In recent times, blockchain has become a magic word for organizations, which are applying technology to solve complex problems. Some of these spells seem to go unnoticed on career prospects for those working in the industry.
There are numerous data points that testify to the growing demand and salaries for blockchain developers. Glassdoor, a job review site, found that demand for blockchain-related jobs this year has increased by 300% over last year. New York represented the maximum number of openings in technology followed by San Francisco and San Jose. Chicago and Seattle have completed the top five. Upwork, a freelance site, said that the demand for freelance with an active "blockchain" has grown by 3,500 percent this year compared to last year.
The staggering increase in demand for jobs linked to the blockchain also resulted in a significant salary. Online job site Hired told CNBC that the average salary for blockchain developers is between $ 150,000 and $ 175,000, a range that is about $ 15,000 to $ 40,000 higher than the standard salary for software engineers. This wage range puts blockchain developers on par with another in-demand group – engineers with experience in artificial intelligence.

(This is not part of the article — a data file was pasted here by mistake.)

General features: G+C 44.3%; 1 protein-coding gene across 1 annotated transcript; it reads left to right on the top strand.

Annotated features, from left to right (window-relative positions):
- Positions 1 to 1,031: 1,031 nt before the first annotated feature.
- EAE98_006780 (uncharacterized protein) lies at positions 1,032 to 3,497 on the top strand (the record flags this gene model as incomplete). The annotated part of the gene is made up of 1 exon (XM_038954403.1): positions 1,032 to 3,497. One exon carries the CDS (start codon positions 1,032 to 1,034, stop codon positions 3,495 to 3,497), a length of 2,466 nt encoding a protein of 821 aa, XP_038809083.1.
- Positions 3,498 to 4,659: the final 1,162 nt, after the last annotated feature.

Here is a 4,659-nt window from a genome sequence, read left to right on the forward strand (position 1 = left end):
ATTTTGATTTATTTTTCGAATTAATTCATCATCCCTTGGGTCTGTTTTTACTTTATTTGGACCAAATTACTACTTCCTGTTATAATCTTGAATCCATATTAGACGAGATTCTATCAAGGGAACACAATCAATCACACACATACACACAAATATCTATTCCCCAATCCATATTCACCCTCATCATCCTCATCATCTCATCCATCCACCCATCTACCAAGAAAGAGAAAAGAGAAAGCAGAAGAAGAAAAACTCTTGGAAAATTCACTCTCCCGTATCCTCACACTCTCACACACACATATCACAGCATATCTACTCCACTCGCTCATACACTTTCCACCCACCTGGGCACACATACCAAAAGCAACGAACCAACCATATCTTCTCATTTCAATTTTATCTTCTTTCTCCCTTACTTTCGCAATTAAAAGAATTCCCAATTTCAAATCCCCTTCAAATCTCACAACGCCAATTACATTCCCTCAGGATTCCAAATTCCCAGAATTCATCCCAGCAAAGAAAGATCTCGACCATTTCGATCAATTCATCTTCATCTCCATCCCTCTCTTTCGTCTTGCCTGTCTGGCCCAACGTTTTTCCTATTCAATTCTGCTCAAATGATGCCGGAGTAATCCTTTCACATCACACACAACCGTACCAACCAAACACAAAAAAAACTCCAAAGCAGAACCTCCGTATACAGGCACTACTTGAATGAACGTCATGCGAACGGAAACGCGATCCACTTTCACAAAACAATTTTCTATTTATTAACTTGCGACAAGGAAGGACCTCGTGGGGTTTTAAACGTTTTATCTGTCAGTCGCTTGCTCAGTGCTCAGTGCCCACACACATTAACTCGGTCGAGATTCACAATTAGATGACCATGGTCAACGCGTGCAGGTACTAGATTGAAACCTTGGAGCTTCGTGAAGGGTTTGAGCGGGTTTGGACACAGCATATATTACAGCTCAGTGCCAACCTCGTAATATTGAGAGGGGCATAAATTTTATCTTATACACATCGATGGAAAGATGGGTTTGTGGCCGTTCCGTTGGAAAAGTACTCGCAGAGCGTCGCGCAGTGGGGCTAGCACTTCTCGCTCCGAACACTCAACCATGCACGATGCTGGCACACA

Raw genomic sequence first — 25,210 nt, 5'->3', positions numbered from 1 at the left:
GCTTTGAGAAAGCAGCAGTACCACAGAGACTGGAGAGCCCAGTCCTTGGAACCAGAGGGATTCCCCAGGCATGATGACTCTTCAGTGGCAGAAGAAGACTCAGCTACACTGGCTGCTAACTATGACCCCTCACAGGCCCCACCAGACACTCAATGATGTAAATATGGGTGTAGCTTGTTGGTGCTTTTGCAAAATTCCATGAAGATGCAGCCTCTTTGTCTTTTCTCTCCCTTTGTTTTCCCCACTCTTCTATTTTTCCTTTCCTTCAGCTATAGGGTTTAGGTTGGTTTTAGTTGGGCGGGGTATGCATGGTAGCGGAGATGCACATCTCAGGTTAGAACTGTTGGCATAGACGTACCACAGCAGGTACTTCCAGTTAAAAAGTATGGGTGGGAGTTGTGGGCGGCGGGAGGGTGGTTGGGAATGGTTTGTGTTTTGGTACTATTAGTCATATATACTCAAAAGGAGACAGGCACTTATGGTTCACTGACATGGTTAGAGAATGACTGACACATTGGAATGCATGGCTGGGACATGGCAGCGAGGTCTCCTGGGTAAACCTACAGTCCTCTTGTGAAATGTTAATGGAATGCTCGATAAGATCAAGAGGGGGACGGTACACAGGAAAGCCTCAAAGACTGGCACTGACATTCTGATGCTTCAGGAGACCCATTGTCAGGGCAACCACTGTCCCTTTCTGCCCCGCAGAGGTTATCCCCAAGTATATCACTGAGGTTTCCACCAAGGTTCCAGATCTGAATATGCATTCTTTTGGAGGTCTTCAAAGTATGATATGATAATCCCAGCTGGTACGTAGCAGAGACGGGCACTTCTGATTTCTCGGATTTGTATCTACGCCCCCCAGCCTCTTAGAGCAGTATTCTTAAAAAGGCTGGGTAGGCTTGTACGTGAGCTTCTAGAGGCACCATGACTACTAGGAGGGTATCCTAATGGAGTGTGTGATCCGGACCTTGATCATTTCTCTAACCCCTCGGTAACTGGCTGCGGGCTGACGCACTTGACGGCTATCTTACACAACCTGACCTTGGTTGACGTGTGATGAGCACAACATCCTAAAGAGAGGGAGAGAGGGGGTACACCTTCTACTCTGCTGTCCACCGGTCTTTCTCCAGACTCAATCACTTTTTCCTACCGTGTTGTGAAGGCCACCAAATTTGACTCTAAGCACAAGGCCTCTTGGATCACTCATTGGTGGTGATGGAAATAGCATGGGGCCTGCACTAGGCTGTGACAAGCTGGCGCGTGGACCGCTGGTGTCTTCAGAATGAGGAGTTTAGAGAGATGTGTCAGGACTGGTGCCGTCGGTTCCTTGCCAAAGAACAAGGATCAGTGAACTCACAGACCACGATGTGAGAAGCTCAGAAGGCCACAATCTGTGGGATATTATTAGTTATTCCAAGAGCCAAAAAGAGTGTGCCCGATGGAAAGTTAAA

As a skill set, blockchain is a combination of existing technologies and programming concepts, such as object-oriented programming and the economics of the ledger, with an understanding of cryptography. As such, the demand for other roles, such as product managers and requisite specialists, is also growing in the sector.
What's behind the high paychecks for Blockchain developers?
The high salaries for blockchain workers are a function of increasing demand and supply scarcity.
Although the benefits of the blockchain are not yet proven, the blown media coverage has ensured that the technology is on everyone's radar. The established companies have adopted blockchain and announced initiatives specifically related to technology. For example, Microsoft Corp. (MSFT) has launched a blockchain-as-a-service (BAAS) platform in Azure, its cloud division. IBM Corp. (IBM) has also launched a blockchain division based on an open source Hyperledger fabric. Even the social media behemoth Facebook Inc. (FB) has formed a group to explore the uses of the blockchain in its business. A lack of skills supply has contributed to further inflating the wages of blockchain experts. Several new initiatives have been launched to bridge the supply gap, from bounty programs to encourage developers to training camps by introducing technology to developers. Universities are also at stake and have launched online courses to educate professionals.